Zimbabwe gambling dens
April 22nd, 2019 by Isai

The prospect of living in Zimbabwe is something of a gamble at the moment, so you could think that there might be little appetite for going to Zimbabwe’s casinos. In reality, it appears to be operating the opposite way around, with the desperate market circumstances creating a greater ambition to wager, to try and discover a fast win, a way from the problems.

For the majority of the citizens subsisting on the abysmal local wages, there are two common forms of wagering, the national lottery and Zimbet. Just as with most everywhere else on the globe, there is a national lotto where the chances of hitting are extremely small, but then the winnings are also surprisingly high. It’s been said by financial experts who understand the situation that the lion’s share do not buy a card with a real belief of winning. Zimbet is founded on either the national or the English football leagues and involves predicting the outcomes of future games.

Zimbabwe’s casinos, on the other hand, look after the incredibly rich of the country and vacationers. Until not long ago, there was a extremely substantial tourist industry, built on nature trips and trips to Victoria Falls. The economic collapse and associated violence have carved into this trade.

Amongst Zimbabwe’s gambling halls, there are two in the capital, Harare, the Carribea Bay Resort and Casino, which has five gaming tables and slot machines, and the Plumtree gambling hall, which has only slot machine games. The Zambesi Valley Hotel and Entertainment Center in Kariba also has only slots. Mutare has the Monclair Hotel and Casino and the Leopard Rock Hotel and Casino, both of which offer table games, one armed bandits and electronic poker machines, and Victoria Falls houses the Elephant Hills Hotel and Casino and the Makasa Sun Hotel and Casino, the pair of which has gaming machines and tables.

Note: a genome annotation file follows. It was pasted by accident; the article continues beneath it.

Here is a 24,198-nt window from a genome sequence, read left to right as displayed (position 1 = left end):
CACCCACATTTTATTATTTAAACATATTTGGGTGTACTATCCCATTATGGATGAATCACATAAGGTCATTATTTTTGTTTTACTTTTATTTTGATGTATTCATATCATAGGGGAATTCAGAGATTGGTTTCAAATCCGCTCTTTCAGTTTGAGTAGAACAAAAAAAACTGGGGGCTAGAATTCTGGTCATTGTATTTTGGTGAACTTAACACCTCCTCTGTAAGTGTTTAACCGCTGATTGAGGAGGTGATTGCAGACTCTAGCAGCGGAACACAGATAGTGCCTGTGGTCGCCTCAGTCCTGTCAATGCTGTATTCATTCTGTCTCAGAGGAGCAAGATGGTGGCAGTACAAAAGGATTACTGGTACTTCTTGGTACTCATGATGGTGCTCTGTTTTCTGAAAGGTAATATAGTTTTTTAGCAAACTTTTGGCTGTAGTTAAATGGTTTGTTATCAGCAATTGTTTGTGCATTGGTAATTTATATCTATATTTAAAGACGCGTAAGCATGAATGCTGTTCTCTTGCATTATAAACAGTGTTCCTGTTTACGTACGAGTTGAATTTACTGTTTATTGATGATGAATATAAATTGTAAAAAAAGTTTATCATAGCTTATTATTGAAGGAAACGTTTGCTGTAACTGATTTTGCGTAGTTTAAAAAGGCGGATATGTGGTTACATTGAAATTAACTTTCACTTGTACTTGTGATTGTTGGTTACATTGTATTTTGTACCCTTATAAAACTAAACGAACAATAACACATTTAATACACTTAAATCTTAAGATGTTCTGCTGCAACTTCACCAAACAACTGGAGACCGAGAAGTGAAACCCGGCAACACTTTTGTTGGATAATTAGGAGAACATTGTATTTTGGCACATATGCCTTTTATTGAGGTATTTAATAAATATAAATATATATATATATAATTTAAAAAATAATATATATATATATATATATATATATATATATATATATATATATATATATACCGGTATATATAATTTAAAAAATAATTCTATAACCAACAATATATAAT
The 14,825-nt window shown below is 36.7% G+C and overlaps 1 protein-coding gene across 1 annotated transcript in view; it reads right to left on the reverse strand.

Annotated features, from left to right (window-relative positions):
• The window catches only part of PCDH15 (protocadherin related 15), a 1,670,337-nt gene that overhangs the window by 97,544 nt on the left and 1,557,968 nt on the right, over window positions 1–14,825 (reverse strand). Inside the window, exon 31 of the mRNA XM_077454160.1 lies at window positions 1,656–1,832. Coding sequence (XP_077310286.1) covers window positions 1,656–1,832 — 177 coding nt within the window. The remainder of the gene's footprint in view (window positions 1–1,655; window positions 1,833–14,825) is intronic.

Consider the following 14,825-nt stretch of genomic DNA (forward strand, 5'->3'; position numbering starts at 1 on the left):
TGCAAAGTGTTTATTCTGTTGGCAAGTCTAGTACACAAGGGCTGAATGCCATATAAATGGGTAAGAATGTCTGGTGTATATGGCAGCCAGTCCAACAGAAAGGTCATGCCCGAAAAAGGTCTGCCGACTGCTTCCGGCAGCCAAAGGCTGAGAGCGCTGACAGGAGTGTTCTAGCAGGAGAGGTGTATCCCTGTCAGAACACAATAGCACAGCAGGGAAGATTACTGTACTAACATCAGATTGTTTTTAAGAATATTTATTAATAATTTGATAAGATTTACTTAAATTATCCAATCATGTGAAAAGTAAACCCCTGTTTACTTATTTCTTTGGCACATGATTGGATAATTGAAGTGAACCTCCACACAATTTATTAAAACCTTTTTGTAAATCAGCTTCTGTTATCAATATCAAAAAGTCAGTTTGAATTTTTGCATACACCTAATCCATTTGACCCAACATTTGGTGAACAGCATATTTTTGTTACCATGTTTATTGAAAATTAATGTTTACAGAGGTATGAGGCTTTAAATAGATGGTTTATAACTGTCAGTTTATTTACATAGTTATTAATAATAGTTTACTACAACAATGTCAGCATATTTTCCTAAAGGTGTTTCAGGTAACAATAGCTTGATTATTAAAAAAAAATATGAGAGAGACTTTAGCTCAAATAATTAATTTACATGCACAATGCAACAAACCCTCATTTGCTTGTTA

In addition to Zimbabwe’s gambling dens and the above talked about lottery and Zimbet (which is very like a pools system), there are also two horse racing complexes in the country: the Matabeleland Turf Club in Bulawayo (the 2nd metropolis) and the Borrowdale Park in Harare.

Since the economy has shrunk by beyond 40 percent in the past few years and with the connected deprivation and conflict that has cropped up, it is not well-known how well the vacationing industry which is the backbone of Zimbabwe’s gambling dens will do in the next few years. How many of them will carry on till things get better is merely unknown.

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